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Old Dec 29, 2010, 11:01 PM
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Setting, Removing, and Replacing the Date/Time Stamp

Regardless of whether you like, hate, or could care less about the BIG date/time stamp on the HD video, there's something here for you.

Setting The Correct Date And Time

This should be done even if you plan to remove the date stamp from your videos, so the video file time/date tag agrees with the file creation date your PC generates. Though not mentioned in the instruction sheet that came with the cameras, the date and time can be set to your criteria similar to the method used for the old low-res key cam. Here's the details:

1. Create a plain text file (no font formatting) with just a single text line in the format "year-month-day hour:minutes:seconds" in 24 hour format like this: 2010-12-29 13:34:45

2. Save the file with the name "TIMESET.TXT" and copy it to the flash card root directory (the one that first appears when the card is recognized by the computer). This can be done with an external card reader or with the camera connected to the computer as a USB removable drive. A sample file is attached below.

3. With the card in the camera and the camera unplugged from the computer, turn on the camera. The camera will then read the file, set the date and time, and erase the file from the flash card automatically with no user interaction. Done!

Method 2
To automatically create a TIMESET.txt file in the root directory of your #11 camera flash memory card (copied from the date/time set on your Windows PC), download the excellent time setting utility crafted by Isoprop from this post. This has been shown to work on both XP and W7 (64 bit) PC's, and for PCs that use both mo/dy/year and dy/mo/year date formats. Once the file has been written to the camera flash card, follow step 3., above.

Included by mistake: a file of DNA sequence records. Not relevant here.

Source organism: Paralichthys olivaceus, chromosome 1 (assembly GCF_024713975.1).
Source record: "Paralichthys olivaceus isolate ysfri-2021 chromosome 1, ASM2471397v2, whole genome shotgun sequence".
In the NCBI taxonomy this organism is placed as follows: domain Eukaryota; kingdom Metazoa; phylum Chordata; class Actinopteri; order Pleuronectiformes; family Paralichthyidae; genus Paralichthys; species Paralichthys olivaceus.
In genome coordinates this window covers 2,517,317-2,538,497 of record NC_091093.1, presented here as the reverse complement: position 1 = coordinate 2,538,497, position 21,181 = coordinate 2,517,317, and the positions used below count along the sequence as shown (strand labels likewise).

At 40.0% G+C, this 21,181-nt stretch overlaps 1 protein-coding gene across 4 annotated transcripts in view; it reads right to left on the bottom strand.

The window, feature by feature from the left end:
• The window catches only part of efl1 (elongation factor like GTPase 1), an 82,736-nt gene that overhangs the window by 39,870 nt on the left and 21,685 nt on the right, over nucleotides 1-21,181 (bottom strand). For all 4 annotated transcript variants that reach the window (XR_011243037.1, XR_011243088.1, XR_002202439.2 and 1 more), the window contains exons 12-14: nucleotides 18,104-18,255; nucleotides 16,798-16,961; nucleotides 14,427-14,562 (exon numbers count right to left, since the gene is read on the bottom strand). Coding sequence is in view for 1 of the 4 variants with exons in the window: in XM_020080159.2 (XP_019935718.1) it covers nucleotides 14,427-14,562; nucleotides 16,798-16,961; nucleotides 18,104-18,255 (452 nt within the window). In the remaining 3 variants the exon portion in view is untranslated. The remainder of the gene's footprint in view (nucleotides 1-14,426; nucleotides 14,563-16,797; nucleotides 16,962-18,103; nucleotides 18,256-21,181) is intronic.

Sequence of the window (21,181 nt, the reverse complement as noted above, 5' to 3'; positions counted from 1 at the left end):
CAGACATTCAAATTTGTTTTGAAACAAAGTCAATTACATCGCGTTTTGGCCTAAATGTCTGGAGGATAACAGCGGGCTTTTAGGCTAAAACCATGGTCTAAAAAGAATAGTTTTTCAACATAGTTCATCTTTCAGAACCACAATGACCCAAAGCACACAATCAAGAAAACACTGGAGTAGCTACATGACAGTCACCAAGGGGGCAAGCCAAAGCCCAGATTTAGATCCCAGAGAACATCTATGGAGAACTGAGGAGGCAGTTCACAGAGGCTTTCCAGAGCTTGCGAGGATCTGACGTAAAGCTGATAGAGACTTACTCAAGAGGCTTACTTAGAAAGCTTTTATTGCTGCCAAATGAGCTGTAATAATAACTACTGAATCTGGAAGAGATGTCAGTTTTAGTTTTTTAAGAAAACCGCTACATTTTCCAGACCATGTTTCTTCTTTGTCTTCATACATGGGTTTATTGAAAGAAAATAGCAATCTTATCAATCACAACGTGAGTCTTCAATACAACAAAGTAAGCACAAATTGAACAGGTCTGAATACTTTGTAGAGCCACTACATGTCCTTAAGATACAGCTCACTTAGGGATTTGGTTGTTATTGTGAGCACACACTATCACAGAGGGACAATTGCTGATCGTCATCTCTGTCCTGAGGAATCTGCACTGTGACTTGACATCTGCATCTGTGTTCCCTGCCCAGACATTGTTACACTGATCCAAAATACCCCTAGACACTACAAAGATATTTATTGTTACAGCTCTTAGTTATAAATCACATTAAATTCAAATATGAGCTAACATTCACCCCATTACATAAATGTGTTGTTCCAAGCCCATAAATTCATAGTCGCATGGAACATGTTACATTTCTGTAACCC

Removing and Restoring The Video Date/Time Stamp

As of the date of this post, all the cameras now being sold by the vendors previously identified should be able to remove and replace the date stamp by copying a new firmware file into the camera flash card root directory and simply turning the camera on, just like setting the date/time. BUT, if your camera was an earlier release version bought before the date of this post, attempting the date removal could "brick" the camera making it inoperative. So be aware of this if you cannot confirm when the camera was purchased. There is no way to tell from the camera's internal components. The risk of this should be low, but if it should happen, contact your vendor for resolution.

Please read through this entire section before starting this to be sure it is clear. Removing and restoring the date stamp is simple and the process is exactly the same for both, with the firmware file used being the only difference.

The latest Rlease 2 "remove time" and "recover time" firmware files are available for download here. They are in separate folders in a self-extracting zipped file because they all have the exact same file names (FW96630A.bin)! Do NOT change the file names! The exact file name is essential for the camera to properly recognize and install firmware.